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Serving Sri Lanka

This web log is a news and views blog. The primary aim is to provide an avenue for the expression and collection of ideas on sustainable, fair, and just, grassroot level development. Some of the topics that the blog will specifically address are: poverty reduction, rural development, educational issues, social empowerment, post-Tsunami relief and reconstruction, livelihood development, environmental conservation and bio-diversity. 

Saturday, May 21, 2011

University to military

Sri Lanka Guardian, 20/05/2011, by Janith Thilakaratne
(May 20, Colombo, Sri Lanka Guardian) Students who wish to enter into national universities have to engaging the new compulsory task of spending 3 weeks in a army camp which is allocated to them by the higher education minister S.B Dissanayeake, has now become a controversial topic which need to be analyzed carefully. The higher education ministry has acquainted the new programme to the public with asserting that the intention of this programme is to develop leadership skills of the student, but it is important to scrutinize whether the above programme truly deals with the given intention or it is another step taken to militarize the Sri Lankan society.

Most, if not all universities already conduct orientation programs at which Leadership development skills, English, IT and other soft skills are developed. And if this all about leadership skills and personality development it is much better to strengthen the existing process and direct it inside their respective university premises which will help them to be exposed to their future academic environments. But the government decision to take them to army camps is a critical issue and majority of students are apprehensive about participating. It is not clear how Tamil students will react to this as they would not like to be in military custody for 3 weeks.

A university student is a person who is not going to become a soldier in the future. Military is there to administer national security, but not to teach students. They have not given rights to deal with civil affairs of people (some exceptions have given under the prevention of terrorism act and emergency regulations).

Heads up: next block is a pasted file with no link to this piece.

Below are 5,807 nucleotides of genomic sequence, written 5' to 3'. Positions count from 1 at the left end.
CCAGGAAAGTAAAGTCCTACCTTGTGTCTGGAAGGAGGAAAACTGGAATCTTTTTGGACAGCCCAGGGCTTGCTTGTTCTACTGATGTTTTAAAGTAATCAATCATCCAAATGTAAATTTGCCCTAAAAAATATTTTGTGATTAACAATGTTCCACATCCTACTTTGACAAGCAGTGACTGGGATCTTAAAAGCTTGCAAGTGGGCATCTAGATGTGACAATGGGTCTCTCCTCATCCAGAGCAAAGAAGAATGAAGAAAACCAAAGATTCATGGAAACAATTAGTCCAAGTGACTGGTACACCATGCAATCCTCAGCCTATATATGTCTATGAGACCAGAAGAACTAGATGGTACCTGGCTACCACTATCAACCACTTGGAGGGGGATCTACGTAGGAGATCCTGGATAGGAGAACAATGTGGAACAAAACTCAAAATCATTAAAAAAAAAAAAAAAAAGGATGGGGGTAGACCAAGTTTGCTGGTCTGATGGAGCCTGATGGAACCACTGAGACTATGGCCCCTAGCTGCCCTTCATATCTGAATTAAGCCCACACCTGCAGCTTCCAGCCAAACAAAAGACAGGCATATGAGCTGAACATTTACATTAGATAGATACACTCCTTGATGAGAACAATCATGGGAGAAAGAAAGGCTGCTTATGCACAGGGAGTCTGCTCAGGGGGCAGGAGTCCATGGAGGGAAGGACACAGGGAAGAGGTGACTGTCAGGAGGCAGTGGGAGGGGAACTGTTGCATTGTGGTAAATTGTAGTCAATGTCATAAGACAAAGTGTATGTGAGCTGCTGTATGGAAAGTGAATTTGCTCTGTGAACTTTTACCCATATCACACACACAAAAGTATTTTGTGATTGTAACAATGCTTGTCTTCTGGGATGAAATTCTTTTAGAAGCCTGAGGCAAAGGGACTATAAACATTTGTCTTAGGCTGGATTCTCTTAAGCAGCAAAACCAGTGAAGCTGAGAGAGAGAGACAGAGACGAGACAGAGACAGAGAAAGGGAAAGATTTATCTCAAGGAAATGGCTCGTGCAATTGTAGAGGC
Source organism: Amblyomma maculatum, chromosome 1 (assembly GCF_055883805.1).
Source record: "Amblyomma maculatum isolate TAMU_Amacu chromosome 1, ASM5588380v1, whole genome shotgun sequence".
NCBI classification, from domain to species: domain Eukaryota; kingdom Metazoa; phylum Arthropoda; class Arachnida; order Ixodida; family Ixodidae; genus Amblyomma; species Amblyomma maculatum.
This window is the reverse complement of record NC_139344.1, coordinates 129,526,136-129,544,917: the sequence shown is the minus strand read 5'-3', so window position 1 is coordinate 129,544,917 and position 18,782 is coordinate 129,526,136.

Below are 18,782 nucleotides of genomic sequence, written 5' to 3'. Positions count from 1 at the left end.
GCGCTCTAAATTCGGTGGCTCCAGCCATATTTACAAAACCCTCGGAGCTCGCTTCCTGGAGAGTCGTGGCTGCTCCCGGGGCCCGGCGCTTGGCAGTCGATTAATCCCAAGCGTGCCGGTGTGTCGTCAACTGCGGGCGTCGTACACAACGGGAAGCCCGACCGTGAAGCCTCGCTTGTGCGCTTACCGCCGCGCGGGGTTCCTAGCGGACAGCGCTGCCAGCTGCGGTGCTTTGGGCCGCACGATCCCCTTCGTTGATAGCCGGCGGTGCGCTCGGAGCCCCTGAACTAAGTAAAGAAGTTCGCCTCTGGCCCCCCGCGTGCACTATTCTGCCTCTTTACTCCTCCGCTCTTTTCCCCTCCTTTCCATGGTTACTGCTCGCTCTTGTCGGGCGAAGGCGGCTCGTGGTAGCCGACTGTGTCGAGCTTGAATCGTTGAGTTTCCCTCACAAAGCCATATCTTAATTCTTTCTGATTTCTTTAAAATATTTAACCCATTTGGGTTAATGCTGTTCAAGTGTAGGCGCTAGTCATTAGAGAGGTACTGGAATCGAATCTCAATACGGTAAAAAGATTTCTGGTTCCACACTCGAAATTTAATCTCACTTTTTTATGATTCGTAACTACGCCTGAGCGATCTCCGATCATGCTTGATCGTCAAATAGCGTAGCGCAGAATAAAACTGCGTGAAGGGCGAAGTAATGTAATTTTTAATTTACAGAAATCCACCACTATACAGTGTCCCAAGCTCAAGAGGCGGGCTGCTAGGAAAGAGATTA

Members of military forces are restricted from enjoying most of the fundamental rights granted by the current constitution of Sri Lanka as a mode of maintaining disciple among them. So the students who have to go through the given process will have to dwell three weeks of severe disciplines which could be oppressive to an ordinary citizen.

University students are privileged to acquire their higher education charged on government budget. They have been given that exclusive right on the ground to make sure the best brains of the country will enter to the development process with new ideas and inventions. To achieve that task they need to be given total freedom to think out of the box and let them to come up with new discoveries beneficial to the country. The problem arose is whether they will be able to achieve that goal with highly maintained disciplines which peculiarly given to military soldiers who deal with terrorists. It is problematic whether the students, who are expecting to enter medical, music, engineering fields etc, would be benefited from going though such training.

Sri Lanka is a democratic country free of any imminent security threats. But using these kinds of measures, government is trying to bring civilian affairs under the control of the military establishment.

And on the other hand, if the government engaged in this process to conquer ragging and make the university students well disciplined citizens; I see that this will make the condition worse by militarizing them (trained them to be fearless). So instead of making the minds tranquil after 30 years of violent war, the minister is trying to let the students recall the memories of that abrasive scenario again.

And from the parent’s aspect, could a parent send his child to a military camp far away from home for 3 weeks unhesitatingly? Disinclination would be more severe in case of girls. And it is important to scrutinize whether those students will get the needful protection and all other requirements in case of any emergency (such as the medical treatments). Letting a child to expose to unfamiliar environment with unknown people at once would sometimes help them to develop their personality. Nevertheless it would probably make some of them mentally anxious. There could be some students who have never exposed to such situation before and it is need to be considered how effective this compulsory training will be to them. (this could be a mental torture to them).

As a result of fear of some parents which could arise from the initial step of local higher education process, who could afford their child’s higher education may prefer private universities which already allowed by the government and as a consequence of this decision a large number of students who are still studying to achieve the university goad might lose their interest to enter the national universities. This could affect the A/L system as well. Even now most parents are afraid to send their children to national universities with the marks of disgrace made upon them (specially ragging). So this new process may make the situation worse.

So if the government becomes successful in continuing this process it is vague what will be the next move and it may be compulsory cadet training for all students at schools.

( The writer is a student at the Faculty of Law, University of Colombo )


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